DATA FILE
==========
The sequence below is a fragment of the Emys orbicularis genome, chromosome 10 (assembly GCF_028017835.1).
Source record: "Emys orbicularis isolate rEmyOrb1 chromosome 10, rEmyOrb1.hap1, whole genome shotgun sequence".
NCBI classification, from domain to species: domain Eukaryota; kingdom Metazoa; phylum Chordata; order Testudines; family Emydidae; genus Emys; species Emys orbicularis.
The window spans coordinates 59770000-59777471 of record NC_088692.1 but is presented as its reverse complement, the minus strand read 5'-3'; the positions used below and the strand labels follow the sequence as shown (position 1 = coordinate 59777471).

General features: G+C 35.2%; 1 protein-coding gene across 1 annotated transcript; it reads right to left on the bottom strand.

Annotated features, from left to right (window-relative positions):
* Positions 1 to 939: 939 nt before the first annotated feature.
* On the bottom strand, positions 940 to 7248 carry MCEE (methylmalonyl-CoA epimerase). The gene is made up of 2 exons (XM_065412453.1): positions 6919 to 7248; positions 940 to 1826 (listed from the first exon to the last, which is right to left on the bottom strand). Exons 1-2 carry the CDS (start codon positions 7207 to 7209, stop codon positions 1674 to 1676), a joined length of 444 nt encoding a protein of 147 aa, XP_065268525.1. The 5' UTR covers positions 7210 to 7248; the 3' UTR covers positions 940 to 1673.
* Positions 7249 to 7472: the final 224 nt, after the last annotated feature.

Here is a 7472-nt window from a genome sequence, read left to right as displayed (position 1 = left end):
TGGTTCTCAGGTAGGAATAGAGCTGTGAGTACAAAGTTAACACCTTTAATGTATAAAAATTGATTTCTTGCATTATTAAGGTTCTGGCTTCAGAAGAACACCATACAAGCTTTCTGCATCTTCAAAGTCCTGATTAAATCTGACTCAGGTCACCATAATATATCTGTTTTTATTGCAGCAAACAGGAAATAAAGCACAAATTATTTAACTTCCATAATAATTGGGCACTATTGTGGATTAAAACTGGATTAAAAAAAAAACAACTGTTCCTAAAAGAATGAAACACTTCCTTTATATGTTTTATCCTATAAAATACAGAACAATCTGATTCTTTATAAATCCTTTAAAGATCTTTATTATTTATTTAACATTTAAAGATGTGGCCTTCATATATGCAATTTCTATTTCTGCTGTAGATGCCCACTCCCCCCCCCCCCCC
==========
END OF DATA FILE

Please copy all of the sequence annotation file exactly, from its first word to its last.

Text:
The sequence below is a fragment of the Emys orbicularis genome, chromosome 10 (assembly GCF_028017835.1).
Source record: "Emys orbicularis isolate rEmyOrb1 chromosome 10, rEmyOrb1.hap1, whole genome shotgun sequence".
NCBI classification, from domain to species: domain Eukaryota; kingdom Metazoa; phylum Chordata; order Testudines; family Emydidae; genus Emys; species Emys orbicularis.
The window spans coordinates 59770000-59777471 of record NC_088692.1 but is presented as its reverse complement, the minus strand read 5'-3'; the positions used below and the strand labels follow the sequence as shown (position 1 = coordinate 59777471).

General features: G+C 35.2%; 1 protein-coding gene across 1 annotated transcript; it reads right to left on the bottom strand.

Annotated features, from left to right (window-relative positions):
* Positions 1 to 939: 939 nt before the first annotated feature.
* On the bottom strand, positions 940 to 7248 carry MCEE (methylmalonyl-CoA epimerase). The gene is made up of 2 exons (XM_065412453.1): positions 6919 to 7248; positions 940 to 1826 (listed from the first exon to the last, which is right to left on the bottom strand). Exons 1-2 carry the CDS (start codon positions 7207 to 7209, stop codon positions 1674 to 1676), a joined length of 444 nt encoding a protein of 147 aa, XP_065268525.1. The 5' UTR covers positions 7210 to 7248; the 3' UTR covers positions 940 to 1673.
* Positions 7249 to 7472: the final 224 nt, after the last annotated feature.

Here is a 7472-nt window from a genome sequence, read left to right as displayed (position 1 = left end):
TGGTTCTCAGGTAGGAATAGAGCTGTGAGTACAAAGTTAACACCTTTAATGTATAAAAATTGATTTCTTGCATTATTAAGGTTCTGGCTTCAGAAGAACACCATACAAGCTTTCTGCATCTTCAAAGTCCTGATTAAATCTGACTCAGGTCACCATAATATATCTGTTTTTATTGCAGCAAACAGGAAATAAAGCACAAATTATTTAACTTCCATAATAATTGGGCACTATTGTGGATTAAAACTGGATTAAAAAAAAAACAACTGTTCCTAAAAGAATGAAACACTTCCTTTATATGTTTTATCCTATAAAATACAGAACAATCTGATTCTTTATAAATCCTTTAAAGATCTTTATTATTTATTTAACATTTAAAGATGTGGCCTTCATATATGCAATTTCTATTTCTGCTGTAGATGCCCACTCCCCCCCCCCCCCC